Avoiding a Nutrition Nightmare on Halloween

*Popping in with a non-traditional Thursday post in order to help out any parents out there that are dreading the candy flood that tomorrow will bring!  I initially wrote this post for another outlet, but figured I’d share it here with you all, too!*

Avoiding a Nutrition Nightmare on Halloween

Did you know that the average kid collects 91 pieces of Halloween candy each year?  That equates to over 40 days’ worth of recommended added sugar!  I have no problem with letting your kids enjoy the holiday, but I encourage you to shift the focus towards the costumes and excitement of Trick-or-Treating, rather than all about the candy.  Here are a few tips on how to deal with the candy overload after Halloween:

  • Portion it: Allow your kids to eat a few pieces of candy on Halloween night, and then collect the remainders.  Keep the bag out of sight (we are far more likely to crave – and eat – what is visible to us in our kitchens, which is why I always suggest storing fruits and vegetables on the countertop!).  Allow each child to choose a piece on each weekend night or other interval of your choosing.
  • Donate it: There are several organizations that will collect unwanted Halloween candy. Halloween Candy BuyBack is one of these, and dentists will trade money for your children’s candy.
  • Swap it: Some parents choose to swap out Halloween candy for another treat – maybe a trip to a new release movie, a family outing to the Texas State Fair, a new outfit for school, or the choice of what the family watches on TV or eats for dinner one night.  I’ve even heard of a “switch witch” night, where the kids get to choose all their favorite types of candy, and leave the rest out for a “witch” that comes overnight and exchanges the unchosen candy for a treat!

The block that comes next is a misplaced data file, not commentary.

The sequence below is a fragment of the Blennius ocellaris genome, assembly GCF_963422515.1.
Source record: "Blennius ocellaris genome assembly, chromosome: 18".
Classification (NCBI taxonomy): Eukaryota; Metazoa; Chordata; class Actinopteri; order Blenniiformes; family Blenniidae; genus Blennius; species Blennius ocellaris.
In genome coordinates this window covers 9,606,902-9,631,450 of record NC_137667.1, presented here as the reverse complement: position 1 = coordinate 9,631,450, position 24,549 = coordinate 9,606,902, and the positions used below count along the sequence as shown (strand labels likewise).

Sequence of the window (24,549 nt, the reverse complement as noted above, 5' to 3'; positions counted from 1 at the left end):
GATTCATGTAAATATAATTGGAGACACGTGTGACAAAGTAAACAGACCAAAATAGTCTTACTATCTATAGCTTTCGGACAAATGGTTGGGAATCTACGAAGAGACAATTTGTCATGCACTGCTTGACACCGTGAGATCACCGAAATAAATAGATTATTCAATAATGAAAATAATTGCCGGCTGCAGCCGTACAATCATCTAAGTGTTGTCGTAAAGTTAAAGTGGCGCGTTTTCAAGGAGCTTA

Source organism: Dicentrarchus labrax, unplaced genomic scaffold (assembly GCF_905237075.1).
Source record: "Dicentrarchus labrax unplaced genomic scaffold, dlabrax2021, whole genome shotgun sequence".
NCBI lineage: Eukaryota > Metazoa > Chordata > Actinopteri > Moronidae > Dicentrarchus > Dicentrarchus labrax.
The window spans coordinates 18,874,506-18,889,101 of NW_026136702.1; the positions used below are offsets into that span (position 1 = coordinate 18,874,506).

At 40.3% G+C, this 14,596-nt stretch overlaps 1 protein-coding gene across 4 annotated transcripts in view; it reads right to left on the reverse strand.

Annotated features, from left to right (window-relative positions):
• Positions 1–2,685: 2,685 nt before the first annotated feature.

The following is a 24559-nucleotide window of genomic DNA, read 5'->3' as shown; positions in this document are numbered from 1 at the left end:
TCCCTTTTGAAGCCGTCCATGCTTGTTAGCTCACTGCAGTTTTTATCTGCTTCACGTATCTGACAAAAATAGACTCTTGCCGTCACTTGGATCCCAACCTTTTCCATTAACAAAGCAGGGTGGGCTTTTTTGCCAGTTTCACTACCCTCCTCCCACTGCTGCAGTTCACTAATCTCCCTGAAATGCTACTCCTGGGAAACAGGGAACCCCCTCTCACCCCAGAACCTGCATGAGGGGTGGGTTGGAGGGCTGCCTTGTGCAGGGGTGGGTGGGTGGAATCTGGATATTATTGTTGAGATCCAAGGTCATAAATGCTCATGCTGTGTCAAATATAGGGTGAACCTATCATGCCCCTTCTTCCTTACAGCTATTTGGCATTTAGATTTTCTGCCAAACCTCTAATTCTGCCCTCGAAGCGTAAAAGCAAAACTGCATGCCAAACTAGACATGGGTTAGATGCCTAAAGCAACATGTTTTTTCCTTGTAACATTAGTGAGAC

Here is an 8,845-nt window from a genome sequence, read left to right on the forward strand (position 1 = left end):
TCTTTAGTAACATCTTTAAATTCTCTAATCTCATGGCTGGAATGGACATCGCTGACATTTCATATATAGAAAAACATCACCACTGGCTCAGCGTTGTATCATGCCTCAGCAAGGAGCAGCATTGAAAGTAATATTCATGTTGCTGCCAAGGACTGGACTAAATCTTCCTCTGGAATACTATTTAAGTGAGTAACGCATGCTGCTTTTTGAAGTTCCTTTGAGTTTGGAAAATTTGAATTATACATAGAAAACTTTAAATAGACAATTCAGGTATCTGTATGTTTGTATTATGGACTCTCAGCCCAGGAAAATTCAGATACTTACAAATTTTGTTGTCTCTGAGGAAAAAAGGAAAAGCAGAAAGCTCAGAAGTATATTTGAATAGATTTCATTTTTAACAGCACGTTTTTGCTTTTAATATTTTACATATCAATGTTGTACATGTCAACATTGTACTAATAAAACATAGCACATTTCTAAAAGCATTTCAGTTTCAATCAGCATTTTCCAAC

• Use it as a tool: Kids are often smarter than we give them credit for, and like to know why parents say no.  Use Halloween candy as a lesson to teach them that too much sugar can cause energy slumps, tooth decay, digestive problems, skin breakouts, and contribute to long-term diseases like diabetes, heart disease, and obesity.  The average kid should have about 20g of added sugar per day, so compare that to the candy package next time it comes out.
  • Don’t deal with it in the first place: If you don’t want masses of uneaten candy left over in your home after the Trick-or-Treating madness, why not make fun and healthy Halloween treats to pass out instead?  These clementine Jack-o-Lanterns are adorable and fun!  Glow sticks, temporary tattoos, or false teeth make fun non-food treats, and Clif Z-Fruit + Veggie or Annie’s snack packs would be healthier options!

Here’s to a happy – and healthy – Halloween!

So tell me in the comments … What’s your favorite Halloween candy? (hands down – candy corn for me!)  If you have kids, how do you deal with the candy influx?  If you don’t have kids, what did you do with your candy as a child?